The DECA club at Orillia Secondary School (OSS) is going to provincials in Toronto in February, and its members couldn’t be more thrilled.
DECA is an international club in high schools and colleges that prepares emerging leaders and entrepreneurs in marketing, finance, hospitality, and management. The organization does this through competitions, both written and oral, and other extracurricular opportunities for the students.
The OSS club is in its first year, and 80 per cent of its members did so well at the regional competition this fall, they are advancing to the provincial competition.
“It’s really amazing for a small, first-year club, at a public school, to have done so well,” said club president Denis Granulo. “To have 13 out of our 16 members qualify is outstanding. And then, they have a leadership conference there as well during provincials, so we actually get to take all of our members to Toronto to learn and participate.”
Granulo founded the DECA club at OSS.
“I took a Grade 11 accounting course in Grade 10, and just fell in love with business. I searched for different initiatives, but I couldn’t find any locally. I approached my accounting teacher, and she was really thrilled to start the club here,” he said.
Because of the pandemic, DECA and competing weren’t possible until this year, but the club is making up for lost time.
“All of our members compete, and you get to choose what business-related category you compete in. You do an online exam related to the category you chose, then you move on to regionals and are orally quizzed on a case in that category. The choices are marketing, hospitality, finance, management, entrepreneurship. I think we all competed in almost all of them,” said club vice-president Cole Bremner.
At the regional competition, the OSS club members were up against clubs from the northeast sector, and all of those clubs were in private schools, according to Granulo. After provincials, clubs that advance have a chance to compete internationally. Twenty thousand students competed in regionals, and only 6,000 moved on to provincials, said Bremner.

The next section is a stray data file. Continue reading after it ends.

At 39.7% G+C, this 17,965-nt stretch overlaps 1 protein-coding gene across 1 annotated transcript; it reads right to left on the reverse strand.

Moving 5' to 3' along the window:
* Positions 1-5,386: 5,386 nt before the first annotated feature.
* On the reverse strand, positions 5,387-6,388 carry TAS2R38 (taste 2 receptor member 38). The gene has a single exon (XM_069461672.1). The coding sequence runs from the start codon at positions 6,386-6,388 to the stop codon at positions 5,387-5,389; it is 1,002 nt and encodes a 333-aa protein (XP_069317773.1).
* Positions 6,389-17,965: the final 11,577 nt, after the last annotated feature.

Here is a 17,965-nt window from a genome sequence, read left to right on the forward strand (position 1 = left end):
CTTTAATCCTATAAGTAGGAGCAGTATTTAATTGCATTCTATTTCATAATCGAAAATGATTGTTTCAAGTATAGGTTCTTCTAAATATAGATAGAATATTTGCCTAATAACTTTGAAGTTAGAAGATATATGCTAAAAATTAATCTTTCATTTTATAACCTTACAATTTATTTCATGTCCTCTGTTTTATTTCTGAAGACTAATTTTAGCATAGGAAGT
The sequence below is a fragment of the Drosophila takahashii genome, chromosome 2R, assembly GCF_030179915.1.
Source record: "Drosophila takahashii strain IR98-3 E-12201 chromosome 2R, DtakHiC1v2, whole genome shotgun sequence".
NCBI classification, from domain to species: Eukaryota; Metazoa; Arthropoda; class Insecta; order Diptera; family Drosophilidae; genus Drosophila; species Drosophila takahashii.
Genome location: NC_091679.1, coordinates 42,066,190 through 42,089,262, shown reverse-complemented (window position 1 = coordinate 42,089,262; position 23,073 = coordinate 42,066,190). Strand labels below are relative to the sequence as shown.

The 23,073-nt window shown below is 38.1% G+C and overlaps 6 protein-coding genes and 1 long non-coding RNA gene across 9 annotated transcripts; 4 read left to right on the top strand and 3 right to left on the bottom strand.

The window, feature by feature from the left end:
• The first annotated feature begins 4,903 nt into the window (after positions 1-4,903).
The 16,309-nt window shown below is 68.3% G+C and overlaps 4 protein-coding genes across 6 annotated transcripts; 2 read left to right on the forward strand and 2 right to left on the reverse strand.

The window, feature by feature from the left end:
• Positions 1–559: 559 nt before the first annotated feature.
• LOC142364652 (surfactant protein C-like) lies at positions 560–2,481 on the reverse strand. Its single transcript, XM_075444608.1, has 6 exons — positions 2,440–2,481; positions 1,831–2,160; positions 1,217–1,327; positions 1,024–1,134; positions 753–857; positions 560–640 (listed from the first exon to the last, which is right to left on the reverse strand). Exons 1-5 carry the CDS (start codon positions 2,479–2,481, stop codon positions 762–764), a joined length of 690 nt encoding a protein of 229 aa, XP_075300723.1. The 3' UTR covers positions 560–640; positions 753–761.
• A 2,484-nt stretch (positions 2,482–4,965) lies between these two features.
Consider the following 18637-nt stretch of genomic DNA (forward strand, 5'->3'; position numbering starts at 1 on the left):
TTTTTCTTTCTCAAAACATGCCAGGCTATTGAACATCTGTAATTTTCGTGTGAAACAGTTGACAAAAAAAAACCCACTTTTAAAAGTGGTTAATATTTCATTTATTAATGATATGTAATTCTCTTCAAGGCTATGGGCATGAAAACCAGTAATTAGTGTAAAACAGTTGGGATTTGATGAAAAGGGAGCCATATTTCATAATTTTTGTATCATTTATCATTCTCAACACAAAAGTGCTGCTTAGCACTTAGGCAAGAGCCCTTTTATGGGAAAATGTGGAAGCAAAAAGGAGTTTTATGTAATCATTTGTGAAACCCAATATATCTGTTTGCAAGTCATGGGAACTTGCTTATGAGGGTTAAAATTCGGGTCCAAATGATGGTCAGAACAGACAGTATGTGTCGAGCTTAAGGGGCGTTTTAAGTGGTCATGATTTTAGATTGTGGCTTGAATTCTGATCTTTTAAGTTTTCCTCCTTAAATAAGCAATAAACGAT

“DECA is a great opportunity to not only work and get to know each other as a team in our own club, but also to meet so many other people through these events,” said Granulo. “It brings everyone together and it lets us create a network through all the other DECA clubs we encounter.”
The DECA club at OSS is supported by three chapter advisers — teachers Christina Aust, Thomas Hinsberger and Kim Shatkowski. Aust teaches business, and the other two teach math.
“Ms. Aust helped form a club in Innisfil and then came here, and so was able to help start the club here,” Hinsberger explained.
Hinsberger has a business background and Shatkowski was familiar with DECA from her previous school in Peel, so both were excited to help the students with the fledgling club.
Myles Odlozinski is one of the younger students in the club, in Grade 11.
“I knew some of the executive,” Odlozinski explained, “and I thought it would be fun to join. It’s super fun, a new experience. I got to meet a bunch of people and work on new skills that I wouldn’t have a chance to do elsewhere.”
The club meets every Thursday for an hour at lunch, to facilitate students who are bused in. With provincials coming, members and advisers plan to meet more often and to host mock competitions to get members ready for provincials. Members can’t miss more than three meetings in a year.
Six of the 16 members of the club identify as female, and three of them are going to provincials. Madison Michell, Grade 12, is competing in the marketing sector.
“I have taken business since Grade 9. I’ve always really enjoyed it and have applied to university for business,” she said. “I just decided to join and try out the club to further my knowledge in business.”
Michell emphasized she put a lot of studying into preparing for regionals, and it was nerve racking to participate in the oral part of the competition.
“You have to talk to a judge about your ideas and they ask you questions,” she explained.
All agreed DECA has helped them with many skills, including self-confidence, public speaking, presentations, and business and financial literacy. Most of the members are making plans to go to university, and most are planning on studying business.
Members pay $90 a year to join the club, which helps cover the cost of uniforms and other club expenses.
“If someone can’t afford that, we would make sure we make accommodations so there is no barrier for anyone to join,” said vice-president Noah Goguen.
He said that the club is looking for financial support to help defray the $5,000 cost of going to provincials. They hope to approach local businesses and run a hock shop through the school as well.
More information about the OSS DECA club, including how to support it with its trip to the provincial competition, is available by emailing Bremner at [email protected].